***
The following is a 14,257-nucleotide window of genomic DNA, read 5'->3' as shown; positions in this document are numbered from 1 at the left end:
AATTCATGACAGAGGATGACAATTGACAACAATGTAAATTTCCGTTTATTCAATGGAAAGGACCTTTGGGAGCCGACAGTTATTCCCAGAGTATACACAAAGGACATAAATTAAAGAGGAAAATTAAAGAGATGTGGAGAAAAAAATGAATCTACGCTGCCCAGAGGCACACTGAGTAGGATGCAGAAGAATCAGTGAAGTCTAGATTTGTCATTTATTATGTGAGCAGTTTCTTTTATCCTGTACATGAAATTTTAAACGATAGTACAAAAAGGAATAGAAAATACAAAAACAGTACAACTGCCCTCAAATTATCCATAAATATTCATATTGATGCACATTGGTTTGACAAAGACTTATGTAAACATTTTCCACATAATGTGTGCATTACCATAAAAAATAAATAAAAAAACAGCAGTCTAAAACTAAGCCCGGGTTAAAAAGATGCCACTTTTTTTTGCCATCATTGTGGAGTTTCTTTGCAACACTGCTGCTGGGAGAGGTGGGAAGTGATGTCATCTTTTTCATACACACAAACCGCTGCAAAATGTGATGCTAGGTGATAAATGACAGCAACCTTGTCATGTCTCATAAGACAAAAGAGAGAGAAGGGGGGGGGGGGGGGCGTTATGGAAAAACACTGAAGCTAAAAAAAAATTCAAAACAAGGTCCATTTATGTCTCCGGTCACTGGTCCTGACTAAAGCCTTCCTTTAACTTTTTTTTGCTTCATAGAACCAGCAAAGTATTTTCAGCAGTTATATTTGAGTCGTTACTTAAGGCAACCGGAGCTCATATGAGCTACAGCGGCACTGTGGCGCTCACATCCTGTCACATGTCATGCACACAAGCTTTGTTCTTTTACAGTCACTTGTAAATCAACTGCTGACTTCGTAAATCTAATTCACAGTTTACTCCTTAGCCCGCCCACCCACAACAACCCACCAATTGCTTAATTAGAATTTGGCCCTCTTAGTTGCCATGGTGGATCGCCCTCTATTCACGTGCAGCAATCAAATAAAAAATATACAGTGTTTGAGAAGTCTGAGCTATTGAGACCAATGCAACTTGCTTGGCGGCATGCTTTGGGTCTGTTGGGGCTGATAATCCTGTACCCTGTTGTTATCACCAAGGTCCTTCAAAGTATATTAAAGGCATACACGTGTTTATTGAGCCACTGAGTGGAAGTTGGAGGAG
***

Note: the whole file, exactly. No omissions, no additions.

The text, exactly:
The following is a 14,257-nucleotide window of genomic DNA, read 5'->3' as shown; positions in this document are numbered from 1 at the left end:
AATTCATGACAGAGGATGACAATTGACAACAATGTAAATTTCCGTTTATTCAATGGAAAGGACCTTTGGGAGCCGACAGTTATTCCCAGAGTATACACAAAGGACATAAATTAAAGAGGAAAATTAAAGAGATGTGGAGAAAAAAATGAATCTACGCTGCCCAGAGGCACACTGAGTAGGATGCAGAAGAATCAGTGAAGTCTAGATTTGTCATTTATTATGTGAGCAGTTTCTTTTATCCTGTACATGAAATTTTAAACGATAGTACAAAAAGGAATAGAAAATACAAAAACAGTACAACTGCCCTCAAATTATCCATAAATATTCATATTGATGCACATTGGTTTGACAAAGACTTATGTAAACATTTTCCACATAATGTGTGCATTACCATAAAAAATAAATAAAAAAACAGCAGTCTAAAACTAAGCCCGGGTTAAAAAGATGCCACTTTTTTTTGCCATCATTGTGGAGTTTCTTTGCAACACTGCTGCTGGGAGAGGTGGGAAGTGATGTCATCTTTTTCATACACACAAACCGCTGCAAAATGTGATGCTAGGTGATAAATGACAGCAACCTTGTCATGTCTCATAAGACAAAAGAGAGAGAAGGGGGGGGGGGGGGGCGTTATGGAAAAACACTGAAGCTAAAAAAAAATTCAAAACAAGGTCCATTTATGTCTCCGGTCACTGGTCCTGACTAAAGCCTTCCTTTAACTTTTTTTTGCTTCATAGAACCAGCAAAGTATTTTCAGCAGTTATATTTGAGTCGTTACTTAAGGCAACCGGAGCTCATATGAGCTACAGCGGCACTGTGGCGCTCACATCCTGTCACATGTCATGCACACAAGCTTTGTTCTTTTACAGTCACTTGTAAATCAACTGCTGACTTCGTAAATCTAATTCACAGTTTACTCCTTAGCCCGCCCACCCACAACAACCCACCAATTGCTTAATTAGAATTTGGCCCTCTTAGTTGCCATGGTGGATCGCCCTCTATTCACGTGCAGCAATCAAATAAAAAATATACAGTGTTTGAGAAGTCTGAGCTATTGAGACCAATGCAACTTGCTTGGCGGCATGCTTTGGGTCTGTTGGGGCTGATAATCCTGTACCCTGTTGTTATCACCAAGGTCCTTCAAAGTATATTAAAGGCATACACGTGTTTATTGAGCCACTGAGTGGAAGTTGGAGGAG